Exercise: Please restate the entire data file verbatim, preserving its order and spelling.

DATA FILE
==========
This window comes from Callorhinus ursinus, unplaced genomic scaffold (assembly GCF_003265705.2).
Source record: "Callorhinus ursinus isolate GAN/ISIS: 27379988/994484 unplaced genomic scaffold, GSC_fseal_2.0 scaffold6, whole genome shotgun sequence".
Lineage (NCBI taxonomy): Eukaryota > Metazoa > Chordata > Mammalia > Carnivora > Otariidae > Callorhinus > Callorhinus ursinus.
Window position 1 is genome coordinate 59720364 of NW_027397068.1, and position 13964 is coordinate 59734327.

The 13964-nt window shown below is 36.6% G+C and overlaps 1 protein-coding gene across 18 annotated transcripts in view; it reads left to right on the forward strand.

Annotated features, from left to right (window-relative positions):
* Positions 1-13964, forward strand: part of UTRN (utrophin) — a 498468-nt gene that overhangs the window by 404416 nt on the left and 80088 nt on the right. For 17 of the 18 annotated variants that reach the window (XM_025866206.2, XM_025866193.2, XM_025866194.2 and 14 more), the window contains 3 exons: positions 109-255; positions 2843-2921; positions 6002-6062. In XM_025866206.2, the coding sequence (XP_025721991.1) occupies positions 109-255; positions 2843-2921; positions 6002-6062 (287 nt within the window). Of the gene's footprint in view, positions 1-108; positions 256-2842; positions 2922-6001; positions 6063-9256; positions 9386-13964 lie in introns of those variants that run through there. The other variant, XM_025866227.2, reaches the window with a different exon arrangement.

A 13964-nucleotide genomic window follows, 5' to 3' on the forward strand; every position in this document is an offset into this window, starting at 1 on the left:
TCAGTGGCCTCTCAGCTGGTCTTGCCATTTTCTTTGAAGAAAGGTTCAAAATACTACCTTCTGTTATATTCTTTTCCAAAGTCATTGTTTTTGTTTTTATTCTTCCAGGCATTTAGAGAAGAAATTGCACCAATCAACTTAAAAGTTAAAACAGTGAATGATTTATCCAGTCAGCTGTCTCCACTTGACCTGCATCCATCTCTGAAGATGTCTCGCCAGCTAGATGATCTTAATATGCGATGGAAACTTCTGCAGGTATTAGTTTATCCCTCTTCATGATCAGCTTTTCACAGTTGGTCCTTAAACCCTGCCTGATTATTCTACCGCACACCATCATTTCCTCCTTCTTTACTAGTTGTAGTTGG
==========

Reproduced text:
This window comes from Callorhinus ursinus, unplaced genomic scaffold (assembly GCF_003265705.2).
Source record: "Callorhinus ursinus isolate GAN/ISIS: 27379988/994484 unplaced genomic scaffold, GSC_fseal_2.0 scaffold6, whole genome shotgun sequence".
Lineage (NCBI taxonomy): Eukaryota > Metazoa > Chordata > Mammalia > Carnivora > Otariidae > Callorhinus > Callorhinus ursinus.
Window position 1 is genome coordinate 59720364 of NW_027397068.1, and position 13964 is coordinate 59734327.

The 13964-nt window shown below is 36.6% G+C and overlaps 1 protein-coding gene across 18 annotated transcripts in view; it reads left to right on the forward strand.

Annotated features, from left to right (window-relative positions):
* Positions 1-13964, forward strand: part of UTRN (utrophin) — a 498468-nt gene that overhangs the window by 404416 nt on the left and 80088 nt on the right. For 17 of the 18 annotated variants that reach the window (XM_025866206.2, XM_025866193.2, XM_025866194.2 and 14 more), the window contains 3 exons: positions 109-255; positions 2843-2921; positions 6002-6062. In XM_025866206.2, the coding sequence (XP_025721991.1) occupies positions 109-255; positions 2843-2921; positions 6002-6062 (287 nt within the window). Of the gene's footprint in view, positions 1-108; positions 256-2842; positions 2922-6001; positions 6063-9256; positions 9386-13964 lie in introns of those variants that run through there. The other variant, XM_025866227.2, reaches the window with a different exon arrangement.

A 13964-nucleotide genomic window follows, 5' to 3' on the forward strand; every position in this document is an offset into this window, starting at 1 on the left:
TCAGTGGCCTCTCAGCTGGTCTTGCCATTTTCTTTGAAGAAAGGTTCAAAATACTACCTTCTGTTATATTCTTTTCCAAAGTCATTGTTTTTGTTTTTATTCTTCCAGGCATTTAGAGAAGAAATTGCACCAATCAACTTAAAAGTTAAAACAGTGAATGATTTATCCAGTCAGCTGTCTCCACTTGACCTGCATCCATCTCTGAAGATGTCTCGCCAGCTAGATGATCTTAATATGCGATGGAAACTTCTGCAGGTATTAGTTTATCCCTCTTCATGATCAGCTTTTCACAGTTGGTCCTTAAACCCTGCCTGATTATTCTACCGCACACCATCATTTCCTCCTTCTTTACTAGTTGTAGTTGG